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Survey of Patients Employing Cannabigerol-Predominant Cannabis Preparations: Perceived Medical Effects, Adverse Events, and Withdrawal Symptoms

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Original article https://terpenesandtesting.com/survey-of-patients-employing-cannabigerol-predominant-cannabis-preparations-perceived-medical-effects-adverse-events-and-withdrawal-symptoms/

Cannabigerolic acid (CBGA) is known as the mother of cannabinoids because it is the starting molecule for many cannabinoids including cannabigerol (CBG), delta9- tetrahydrocannabinol (THC), and cannabidiol (CBD). While most cannabinoids are only found in cannabis, CBG has also been found in Helichrysum umbraculigerum, a botanical source used by South African healers to alleviate headaches and pain, and for dressing wounds [2]. CBG-dominant cannabis has gained popularity for similar uses.

The study “Survey of Patients Employing Cannabigerol-Predominant Cannabis Preparations: Perceived Medical Effects, Adverse Events, and Withdrawal Symptoms” conducted a patient survey to document the self-reported efficacy, benefits, and adverse effects of CBG-dominant cannabis use.

 

Why are Patients Using CBG?

In this study, patients reported to researchers that they felt CBG worked better than conventional pharmaceuticals for a variety of conditions. The four main conditions they cited for using CBG were [1]:

  • Anxiety
  • Chronic Pain
  • Depression
  • Insomnia

In addition, migraines, inflammation, nausea, and many other conditions were reported reasons why participants used CBG. Many of these conditions have some research to attribute benefits to CBG, however, some of the conditions listed have little or no supporting evidence. This phenomenon demonstrates how important it is for research into CBG to continue and how important patient education is for doctors. As the authors note, “firm conclusions about the effects of CBG in humans cannot yet be drawn.”

 

How CBG Works

On a biochemical level, CBG activates the CB1 cannabinoid receptor [1]. Its presumed antidepressant effects and anxiolytic effects can be attributed to its activity on the 5-hydroxytryptamine (5-HT)1A receptor that controls serotonin. However, high doses may have the opposite effect on the 5-HT1A receptor and result in increased feelings of anxiety. When it comes to CBG’s analgesic effects, this is likely possible through interactions with transient receptor potential (TRP) channels, and its inhibition of N-arachidonylethanolamine (AEA) reuptake. These complex biochemical processes are actually just the tip of the iceberg when it comes to how cannabinoids interact with the body, but they do demonstrate a basis for some of CBG’s potential health benefits.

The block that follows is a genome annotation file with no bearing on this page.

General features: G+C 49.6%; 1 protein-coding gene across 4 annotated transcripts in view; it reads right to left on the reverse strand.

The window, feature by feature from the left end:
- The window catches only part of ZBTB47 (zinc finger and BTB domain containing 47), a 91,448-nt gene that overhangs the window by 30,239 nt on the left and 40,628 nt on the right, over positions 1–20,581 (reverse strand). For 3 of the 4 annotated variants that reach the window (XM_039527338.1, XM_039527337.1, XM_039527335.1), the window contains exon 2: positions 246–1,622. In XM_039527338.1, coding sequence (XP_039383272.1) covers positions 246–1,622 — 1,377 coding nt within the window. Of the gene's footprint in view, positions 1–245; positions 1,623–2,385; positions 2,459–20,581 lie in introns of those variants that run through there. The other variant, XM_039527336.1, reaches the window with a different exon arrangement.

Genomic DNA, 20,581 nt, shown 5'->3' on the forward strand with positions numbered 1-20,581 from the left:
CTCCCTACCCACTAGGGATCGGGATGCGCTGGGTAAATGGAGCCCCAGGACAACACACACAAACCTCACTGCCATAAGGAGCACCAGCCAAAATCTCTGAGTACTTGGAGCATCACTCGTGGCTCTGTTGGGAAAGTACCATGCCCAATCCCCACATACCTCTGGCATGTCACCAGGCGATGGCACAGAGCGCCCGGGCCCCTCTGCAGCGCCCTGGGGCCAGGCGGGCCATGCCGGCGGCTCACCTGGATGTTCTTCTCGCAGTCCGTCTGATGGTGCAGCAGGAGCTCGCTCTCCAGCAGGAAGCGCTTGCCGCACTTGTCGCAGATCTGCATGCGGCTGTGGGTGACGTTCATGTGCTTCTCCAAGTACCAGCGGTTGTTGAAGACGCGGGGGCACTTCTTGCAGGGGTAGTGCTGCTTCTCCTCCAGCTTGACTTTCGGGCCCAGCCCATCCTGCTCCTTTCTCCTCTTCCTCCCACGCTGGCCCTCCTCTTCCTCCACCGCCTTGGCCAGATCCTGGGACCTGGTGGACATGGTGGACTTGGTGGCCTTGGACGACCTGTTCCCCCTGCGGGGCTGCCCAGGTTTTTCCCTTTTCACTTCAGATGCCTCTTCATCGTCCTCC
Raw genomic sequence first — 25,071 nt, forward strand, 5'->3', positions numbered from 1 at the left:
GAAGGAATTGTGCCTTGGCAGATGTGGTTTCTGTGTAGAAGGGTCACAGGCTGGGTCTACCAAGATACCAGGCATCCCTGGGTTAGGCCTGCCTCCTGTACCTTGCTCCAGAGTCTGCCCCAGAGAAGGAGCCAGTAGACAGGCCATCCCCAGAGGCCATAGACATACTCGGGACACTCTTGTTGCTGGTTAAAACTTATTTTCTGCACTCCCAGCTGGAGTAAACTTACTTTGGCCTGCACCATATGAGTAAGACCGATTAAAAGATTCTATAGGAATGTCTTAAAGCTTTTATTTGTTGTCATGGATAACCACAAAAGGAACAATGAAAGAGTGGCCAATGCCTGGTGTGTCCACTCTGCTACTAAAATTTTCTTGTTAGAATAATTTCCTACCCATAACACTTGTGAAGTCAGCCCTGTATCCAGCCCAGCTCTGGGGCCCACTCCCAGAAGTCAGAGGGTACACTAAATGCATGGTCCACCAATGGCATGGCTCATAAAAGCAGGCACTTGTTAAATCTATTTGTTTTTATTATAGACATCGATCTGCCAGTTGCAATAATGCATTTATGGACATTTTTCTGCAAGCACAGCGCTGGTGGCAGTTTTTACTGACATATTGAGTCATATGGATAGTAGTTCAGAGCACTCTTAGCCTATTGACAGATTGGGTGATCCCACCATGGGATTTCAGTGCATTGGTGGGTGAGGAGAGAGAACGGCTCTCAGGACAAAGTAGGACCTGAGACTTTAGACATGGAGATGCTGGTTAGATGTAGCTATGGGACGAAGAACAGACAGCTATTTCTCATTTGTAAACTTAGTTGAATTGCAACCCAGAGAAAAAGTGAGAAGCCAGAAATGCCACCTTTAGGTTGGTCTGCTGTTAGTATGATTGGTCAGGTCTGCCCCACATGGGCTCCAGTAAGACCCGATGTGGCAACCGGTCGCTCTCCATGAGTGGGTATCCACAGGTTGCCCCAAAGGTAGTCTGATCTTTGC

What are the Adverse Effects of CBG?

Little to no withdrawal symptoms or adverse effects have been reported with respect to CBG. However, a few of the patients in this study (1.6%) did report sleep difficulties upon CBG cessation [1]. While 44% of participants did not report any adverse effects of using CBG dominant cannabis, there were some reports of CBG side effects such as dry mouth, sleepiness, increased appetite, and dry eyes.

 

Future Prospects of CBG

Further study is needed to establish safety, accurate dosing, and establish efficacy for specific therapeutic indications in order for CBG to gain traditional medicinal status. It is also important to evaluate the combined effects of CBG with other cannabinoids and terpenes. Though patients in this study attributed effects to CBG, many were using cannabis products that contained other cannabinoids and terpenes that can work in synergy and produce combined effects.

 

References

1- Russo EB, Cuttler C, Cooper ZD, Stueber A, Whiteley VL, Sexton M. Survey of Patients Employing Cannabigerol-Predominant Cannabis Preparations: Perceived Medical Effects, Adverse Events, and Withdrawal Symptoms [published online ahead of print, 2021 Sep 27]. Cannabis Cannabinoid Res. 2021;10.1089/can.2021.0058. doi:10.1089/can.2021.0058

 

2- Pollastro F, De Petrocellis L, Schiano-Moriello A, et al. Amorfrutin-type phytocannabinoids from Helichrysum umbraculigerum. Fitoterapia. 2017;123:13-17. doi:10.1016/j.fitote.2017.09.010

 

Image: https://www.pexels.com/search/cannabis/?orientation=landscape by RODNAE Productions via pexels.com

The post Survey of Patients Employing Cannabigerol-Predominant Cannabis Preparations: Perceived Medical Effects, Adverse Events, and Withdrawal Symptoms appeared first on Terpenes and Testing Magazine.

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